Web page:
Presentation on theme: "Chapter 18: Reaction Rates and Equilibrium"— Presentation transcript:
1Chapter 18: Reaction Rates and Equilibrium Chemistry 122Chapter 18: Reaction Rates and Equilibrium
2First Five Minutes… Read the opening paragraph on page 541 Answer the following questionsHow can the rate of the corrosion of iron-magnesium alloy be increased?Name some situations where salt affects the rate of corrosion of metals.
3Rates of Reaction(<10-6s or >106 years) Very SlowModerateVery Fast
4Rates of ReactionA rate is a measure of the speed of any change that occurs within an interval of timeIn chemistry, the rate of chemical change or the reaction rate is usually expressed as the amount of reactant changing per unit time (km/h, m/s)Examine Figure 18.3Rates of change are usually measured by the decrease in concentration of one of the reactants or the increase in concentration of one of the productsIf we assume equal time intervals between the boxes, what can you infer about this particular rate of reaction?
5Collision TheoryHow quickly a reaction occurs is related to the properties of atoms, ions and moleculesCollision theory - based on the idea that if a particular particle has sufficient energy, it will collide with another particle and a new substance will formIf particles do not have enough energy, they will simply bounce off one anotherExamine the difference between an effective and ineffective collision – Figure 18.4What is the term we use to suggest an effective collision has taken place?
6Activation EnergyFormation reactions - enough energy must be supplied in order for two particles to bondDecomposition - if enough energy is supplied, the bonds holding a molecule together will break apart and simpler substances will formMinimum amount of energy required for colliding particles to react = activation energyIt can be interpreted as the barrier to which colliding particles have to overcome in order to proceed with the chemical reaction
7The Activation Energy Barrier Examine Figure 18.5, p. 543Activation energy determines how rapidly a reaction occurs at a given temperatureHow does a large activation energy influence the rate of reaction?In the diagram, which are at a higher energy, the reactants or products?Is energy absorbed or released when moving from the reactants to the activation complex?Does the presence of an activated complex guarantee the completion of the chemical reaction?Will changing the temperature of the reactants change the activation energy?
8The Activated ComplexDuring the specific time when particles reach the activated complex, they are temporarily unstableThe particles in question need to have enough energy to reach the peak and orient themselves properlyThis particular moment in time is extremely smallThe formation of products or the re-formation of reactants is both possible at this momentAs a result, the activated complex is also called the transition state
9Factors Affecting Reaction Rates Every chemical reaction occurs at its own rateThe conditions can be manipulated to speed up or slow down a reactionThe rate of reaction depends on temperature, concentration, particle size and the presence of a catalystAll can be attributed to the rationale of collision theoryWhich variable is being demonstrated in Figure 18.6?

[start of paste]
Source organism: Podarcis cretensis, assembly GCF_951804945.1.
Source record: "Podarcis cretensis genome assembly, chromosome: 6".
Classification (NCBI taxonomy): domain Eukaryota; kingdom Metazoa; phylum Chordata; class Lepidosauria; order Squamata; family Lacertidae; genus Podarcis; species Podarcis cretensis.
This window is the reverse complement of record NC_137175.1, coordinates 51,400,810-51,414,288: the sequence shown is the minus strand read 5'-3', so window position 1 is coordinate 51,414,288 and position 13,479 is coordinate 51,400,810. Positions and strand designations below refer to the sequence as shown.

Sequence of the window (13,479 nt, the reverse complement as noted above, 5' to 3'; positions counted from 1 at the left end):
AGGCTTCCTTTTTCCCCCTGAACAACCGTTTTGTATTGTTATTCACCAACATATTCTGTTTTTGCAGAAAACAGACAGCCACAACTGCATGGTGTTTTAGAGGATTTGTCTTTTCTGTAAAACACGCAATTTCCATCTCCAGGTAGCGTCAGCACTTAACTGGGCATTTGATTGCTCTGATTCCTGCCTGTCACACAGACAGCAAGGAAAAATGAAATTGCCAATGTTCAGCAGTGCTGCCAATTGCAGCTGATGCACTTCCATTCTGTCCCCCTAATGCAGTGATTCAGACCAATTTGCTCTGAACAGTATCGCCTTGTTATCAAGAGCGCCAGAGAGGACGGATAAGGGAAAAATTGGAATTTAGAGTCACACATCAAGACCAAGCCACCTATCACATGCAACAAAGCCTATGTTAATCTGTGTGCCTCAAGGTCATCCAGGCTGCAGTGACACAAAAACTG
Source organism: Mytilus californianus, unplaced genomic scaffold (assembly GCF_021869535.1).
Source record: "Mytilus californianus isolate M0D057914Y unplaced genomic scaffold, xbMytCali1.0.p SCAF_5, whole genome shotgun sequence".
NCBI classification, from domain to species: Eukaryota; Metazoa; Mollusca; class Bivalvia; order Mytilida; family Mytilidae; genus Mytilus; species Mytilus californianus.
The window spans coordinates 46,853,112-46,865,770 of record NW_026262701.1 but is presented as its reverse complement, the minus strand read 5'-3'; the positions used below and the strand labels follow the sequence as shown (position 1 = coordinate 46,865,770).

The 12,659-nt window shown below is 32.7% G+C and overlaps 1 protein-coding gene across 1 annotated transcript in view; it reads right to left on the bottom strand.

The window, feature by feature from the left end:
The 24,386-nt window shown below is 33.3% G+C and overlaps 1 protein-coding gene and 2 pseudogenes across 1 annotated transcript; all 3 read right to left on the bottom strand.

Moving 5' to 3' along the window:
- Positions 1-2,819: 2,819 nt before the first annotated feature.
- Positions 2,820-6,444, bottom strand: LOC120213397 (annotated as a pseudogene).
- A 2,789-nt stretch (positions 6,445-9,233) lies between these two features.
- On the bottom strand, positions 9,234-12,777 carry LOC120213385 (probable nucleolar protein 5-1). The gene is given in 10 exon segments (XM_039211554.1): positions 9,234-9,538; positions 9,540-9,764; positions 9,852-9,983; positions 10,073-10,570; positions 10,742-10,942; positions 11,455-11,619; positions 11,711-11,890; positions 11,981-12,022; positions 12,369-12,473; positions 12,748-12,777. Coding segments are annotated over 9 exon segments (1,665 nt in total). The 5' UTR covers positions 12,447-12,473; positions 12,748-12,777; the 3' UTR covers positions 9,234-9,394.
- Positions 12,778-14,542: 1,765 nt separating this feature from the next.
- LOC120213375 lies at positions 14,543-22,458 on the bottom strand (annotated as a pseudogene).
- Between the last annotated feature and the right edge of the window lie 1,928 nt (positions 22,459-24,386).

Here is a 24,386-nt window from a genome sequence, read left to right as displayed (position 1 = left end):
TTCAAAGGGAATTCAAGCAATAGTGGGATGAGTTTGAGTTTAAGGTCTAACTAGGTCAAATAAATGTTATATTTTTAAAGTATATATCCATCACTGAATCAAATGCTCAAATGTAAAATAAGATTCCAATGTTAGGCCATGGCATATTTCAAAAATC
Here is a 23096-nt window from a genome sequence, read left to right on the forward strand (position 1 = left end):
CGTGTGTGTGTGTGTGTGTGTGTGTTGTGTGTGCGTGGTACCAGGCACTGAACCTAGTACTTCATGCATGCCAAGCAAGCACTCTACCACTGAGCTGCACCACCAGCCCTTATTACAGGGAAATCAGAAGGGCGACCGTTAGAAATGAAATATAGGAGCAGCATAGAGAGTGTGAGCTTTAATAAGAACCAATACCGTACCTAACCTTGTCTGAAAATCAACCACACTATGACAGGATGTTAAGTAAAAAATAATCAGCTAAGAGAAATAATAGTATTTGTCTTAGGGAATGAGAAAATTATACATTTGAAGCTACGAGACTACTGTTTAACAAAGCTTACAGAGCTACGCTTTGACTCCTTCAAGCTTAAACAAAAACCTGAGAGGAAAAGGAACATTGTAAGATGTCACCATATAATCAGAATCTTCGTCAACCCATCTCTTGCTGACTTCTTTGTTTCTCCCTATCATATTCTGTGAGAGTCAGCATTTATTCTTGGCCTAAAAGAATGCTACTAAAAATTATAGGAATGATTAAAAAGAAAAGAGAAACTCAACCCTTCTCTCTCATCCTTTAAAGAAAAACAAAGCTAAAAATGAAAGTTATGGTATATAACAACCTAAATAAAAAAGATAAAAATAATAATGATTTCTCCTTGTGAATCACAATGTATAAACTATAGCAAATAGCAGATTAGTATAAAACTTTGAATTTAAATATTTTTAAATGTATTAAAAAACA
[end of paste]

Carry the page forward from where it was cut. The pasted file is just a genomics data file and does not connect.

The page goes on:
10TemperatureTypically, raising the temperature speeds up reactions and lowering it slows it downThe particles speed up and possess enough kinetic energy to have more successful collisionsThe number of particles possessing enough kinetic energy also increasesThe # of faster particles increase as well as successful collisions = faster reaction rate
11ConcentrationDecreasing the amount of space particles can move is referred to as an increase in concentrationThe likelihood of a particle colliding with another particle increasesThis leads to a faster reaction rateIncreasing concentration = increased reaction rate
12Particle SizeSurface area – or particle size – influences rates of reactionThe total surface area of the particles involved in a reaction contribute to its reaction rateThe higher the surface area, the more of it is exposed to whatever it is reacting withThis increases the number of particles involved in the reaction as well as effective collisionsIn chemistry, it is common to increase the surface area of a particle by dissolving it in water
13CatalystsCatalysts increase the rate of reaction without being used up during the reactionThe presence of a catalyst reduces the amount of energy required for a reaction to proceedWhen the activation-energy barrier is reduced, more particles reach the barrier at a given time, and the reaction occurs more quicklyCatalysts do not appear as a reactant – instead, they are written over the arrowIn the human body, the presence of enzymes allow chemical reactions to occur at lower temperatures
14Inhibitors An inhibitor blocks the catalyst from doing its job They may react with the catalyst or "poison" by destroying itAs a result, the reaction slows down or may even stopCan you think of a biological process that acts as an inhibitor? What do you think it means to be lactose intolerant?
15Catalysts in an Activation Energy Diagram Examine Figure 18.8, p. 547How does the catalyst influence the position of the activated complex?Does the catalyst influence the amount of energy released in the reaction?Which pathway shows reactants being converted more rapidly to products?How do you think the presence of an inhibitor would influence the pathways?
16Remainder of class… Guided reading for section 18.1 Questions 1 – 5, p. 547.Tonight – Research what a catalytic converter is. What metals are used in their manufacture? What reactions do they provide more effective pathways to?